China’s entry into the 3G market via the recent licensing for
three major Chinese telecoms – China Mobile, China Telecom and
China Unicom – is expected to ripple the wireless waters on a global scale.
Six years after many developed countries began their commercial use of 3G networks, the three newly licensed Chinese telecoms will invest about $41 billion in building their 3G infrastructures, with billions of additional investment dollars expected to flow into applications and terminals/handsets.
In today’s rough economic times, that’s good news, especially for equipment and handset manufacturers around the globe. “There will be significant opportunities for all mobile technology market participants. We believe global vendors will focus more resources on the China market as this is one of the major mobile opportunities worldwide,” said David Sullivan, managing director and CEO for Alliance Development Group, a China-focused market development and investment advisory firm.
Opportunities exist indeed, particularly for manufacturers such as Alcatel-Lucent, Ericsson, Huawei and others in the 3G manufacturing space that stand to gain the most from the 3G deployments. “The 3G announcement is very good for equipment manufacturers like Alcatel-Lucent, which was one of the earliest providers of 3G network equipment. Manufacturers like Alcatel-Lucent have invested lots of money in the technology and put parts of their companies in China. The infrastructure manufacturers could certainly use the business,” said Allen Nogee, principal analyst for the research group In-Stat.
Alcatel-Lucent couldn’t agree more. With its presence on the ground in China via Alcatel-Lucent Shanghai Bell, and thousands of engineers currently in-country doing R&D, the company sees itself as ideally positioned to compete for a chunk of the $41 billion 3G network business. “We’ve been waiting for this moment for years. It’s a significant opportunity in the largest wireless market in the world. We deliver all three of the 3G technologies and can ensure there is an evolutionary path to 4G. We plan to leverage our relationships with customers in China,” said Mike Iandolo, president of Alcatel-Lucent’s wireless product group.
For Huawei, a leading Chinese manufacturer that has invested heavily in all three 3G standards, competing for a slice of the 3G investment pie is now a top priority. “It’s a great opportunity for Huawei. Our sophisticated CDMA 2000 and UMTS solutions are mature with a strong worldwide track record, and we plan to increase our R&D investment in TD-SCDMA. This announcement will have a great impact on increasing domestic demand and gives China’s medium and small-sized enterprises in areas of electronic components, PC, cable, cabinets, et cetera increased opportunities,” said Eric Xu, senior vice president of Huawei technologies.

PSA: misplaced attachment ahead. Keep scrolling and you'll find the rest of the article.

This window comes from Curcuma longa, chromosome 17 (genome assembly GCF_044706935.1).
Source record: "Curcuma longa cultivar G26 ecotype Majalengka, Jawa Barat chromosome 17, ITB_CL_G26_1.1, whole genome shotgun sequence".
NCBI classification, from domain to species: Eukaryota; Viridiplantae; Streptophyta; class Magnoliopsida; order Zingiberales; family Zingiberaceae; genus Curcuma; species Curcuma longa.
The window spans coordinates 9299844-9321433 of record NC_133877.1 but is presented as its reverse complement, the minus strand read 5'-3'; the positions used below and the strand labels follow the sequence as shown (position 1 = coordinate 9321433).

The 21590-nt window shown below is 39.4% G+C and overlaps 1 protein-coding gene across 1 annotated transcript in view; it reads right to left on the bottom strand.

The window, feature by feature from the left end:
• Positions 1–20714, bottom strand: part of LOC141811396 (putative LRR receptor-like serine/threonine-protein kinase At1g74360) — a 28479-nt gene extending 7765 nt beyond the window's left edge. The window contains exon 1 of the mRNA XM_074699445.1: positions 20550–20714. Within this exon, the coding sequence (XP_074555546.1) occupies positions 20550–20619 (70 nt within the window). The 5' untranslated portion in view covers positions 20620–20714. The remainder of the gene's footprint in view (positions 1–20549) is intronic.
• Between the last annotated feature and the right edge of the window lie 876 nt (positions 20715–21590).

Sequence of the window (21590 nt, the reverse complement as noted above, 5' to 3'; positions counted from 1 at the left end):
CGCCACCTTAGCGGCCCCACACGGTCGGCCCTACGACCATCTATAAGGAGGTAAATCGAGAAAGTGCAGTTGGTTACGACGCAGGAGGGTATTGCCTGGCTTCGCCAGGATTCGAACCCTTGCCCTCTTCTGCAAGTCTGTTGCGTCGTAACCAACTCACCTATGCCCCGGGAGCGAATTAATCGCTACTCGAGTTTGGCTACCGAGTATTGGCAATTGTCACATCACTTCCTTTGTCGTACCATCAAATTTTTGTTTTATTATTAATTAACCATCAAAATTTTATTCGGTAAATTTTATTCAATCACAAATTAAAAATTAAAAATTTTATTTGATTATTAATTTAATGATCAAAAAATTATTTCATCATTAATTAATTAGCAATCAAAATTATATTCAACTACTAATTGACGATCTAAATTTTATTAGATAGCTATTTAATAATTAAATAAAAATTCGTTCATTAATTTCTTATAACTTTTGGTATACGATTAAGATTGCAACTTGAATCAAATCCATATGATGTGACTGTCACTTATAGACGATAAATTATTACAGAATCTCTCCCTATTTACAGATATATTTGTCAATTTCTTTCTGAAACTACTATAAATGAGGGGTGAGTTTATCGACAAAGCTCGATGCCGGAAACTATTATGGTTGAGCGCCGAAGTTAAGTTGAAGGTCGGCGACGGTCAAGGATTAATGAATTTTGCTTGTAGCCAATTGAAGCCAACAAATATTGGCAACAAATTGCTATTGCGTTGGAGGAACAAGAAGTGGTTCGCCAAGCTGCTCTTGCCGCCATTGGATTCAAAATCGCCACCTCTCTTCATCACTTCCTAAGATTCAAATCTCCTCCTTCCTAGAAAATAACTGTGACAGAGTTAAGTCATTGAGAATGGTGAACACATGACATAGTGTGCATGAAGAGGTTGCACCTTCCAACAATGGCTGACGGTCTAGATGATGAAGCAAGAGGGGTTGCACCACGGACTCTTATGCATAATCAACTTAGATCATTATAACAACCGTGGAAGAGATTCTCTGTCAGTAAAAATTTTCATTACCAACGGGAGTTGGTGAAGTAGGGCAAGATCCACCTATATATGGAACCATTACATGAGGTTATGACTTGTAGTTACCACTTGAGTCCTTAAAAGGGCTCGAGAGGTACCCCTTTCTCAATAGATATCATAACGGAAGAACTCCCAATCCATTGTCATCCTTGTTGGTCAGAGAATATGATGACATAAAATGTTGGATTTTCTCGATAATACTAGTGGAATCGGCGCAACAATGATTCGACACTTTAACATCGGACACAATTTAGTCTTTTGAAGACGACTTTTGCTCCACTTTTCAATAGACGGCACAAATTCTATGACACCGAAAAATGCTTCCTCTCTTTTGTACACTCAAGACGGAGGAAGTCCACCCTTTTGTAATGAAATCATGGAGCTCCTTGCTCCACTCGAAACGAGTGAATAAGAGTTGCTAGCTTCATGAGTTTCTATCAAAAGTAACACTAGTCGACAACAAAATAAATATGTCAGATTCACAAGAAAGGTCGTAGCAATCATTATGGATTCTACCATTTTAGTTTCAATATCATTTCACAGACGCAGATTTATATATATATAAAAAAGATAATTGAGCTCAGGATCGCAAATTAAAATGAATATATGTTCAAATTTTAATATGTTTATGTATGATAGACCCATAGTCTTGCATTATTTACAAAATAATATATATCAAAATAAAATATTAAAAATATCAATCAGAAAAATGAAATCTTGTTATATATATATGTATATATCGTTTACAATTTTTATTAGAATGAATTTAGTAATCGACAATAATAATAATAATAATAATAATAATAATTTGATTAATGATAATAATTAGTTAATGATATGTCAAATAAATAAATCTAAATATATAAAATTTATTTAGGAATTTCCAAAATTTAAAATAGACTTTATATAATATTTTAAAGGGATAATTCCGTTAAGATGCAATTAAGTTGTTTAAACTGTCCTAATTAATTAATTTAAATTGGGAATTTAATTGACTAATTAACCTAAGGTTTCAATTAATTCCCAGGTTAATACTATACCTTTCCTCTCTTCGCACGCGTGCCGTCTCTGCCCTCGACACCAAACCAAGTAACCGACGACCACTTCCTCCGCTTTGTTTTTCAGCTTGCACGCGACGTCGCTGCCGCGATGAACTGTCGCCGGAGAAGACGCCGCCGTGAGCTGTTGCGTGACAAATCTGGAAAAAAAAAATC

The 3G network deployments by the three Chinese telecoms are expected to raise the tide among global manufacturers such as Ericsson as well, which according to company President Mats Olsson “will inevitably generate a new wave of growth for China’s telecom market. Our proven 3G products and experience from deploying 3G networks positions us well in providing the strongest support for the Chinese operators.”
Plenty of support will be needed in these tough economic times. For example, total China wireless industry subscriber additions for December 2008 were 2 million below Pali Research’s estimate of 9.5 million, and wireless subscriber growth in China is predicted to drop below 15 percent for the first time since pre-Olympics days. And, according to ABI Research, global handset shipments are expected to drop by about 5 percent, with only the increased shipments of GPS-enabled phones keeping the number from dipping lower.
Alcatel-Lucent Shanghai Bell’s assembly line in
Shanghai, China, is where the company’s
TD-SCDMA products are assembled.
Still, the deployment of 3G networks, which is expected to happen in phases during the next 12-18 months, is welcome news. “It’s an important milestone in the development of China’s wireless market as now all three carriers can offer a new array of products and services, and has far-reaching implications for equipment vendors. The licensing could not have come at a better time,” said Marc Einstein, senior industry analyst at Frost & Sullivan.
It’s a good time for Motorola as well, which is expected to be a major player in the competition. “The 3G launch is in accordance with convergence and innovations happening in the networks today. Combined with the industry-wide reconstructing that happened in China last May, these changes bring new opportunities for equipment and service suppliers like Motorola in fields like mobile broadband technologies, personal media experience and tri-play and multifunctional mobile terminals. Motorola is fully prepared in these fields,” said Chin Chuang, president of Motorola China Technology.
For those competing for the 3G network business from the three Chinese telecoms, 2009 could be a very good year. Concluded Sullivan: “Vendors are aggressively positioning now with the three carriers across the mobile solutions spectrum – via trials and evaluations, RFPs and strategic partnering. This includes networking infrastructures as well as handsets, applications and platforms. The competition will be fierce.”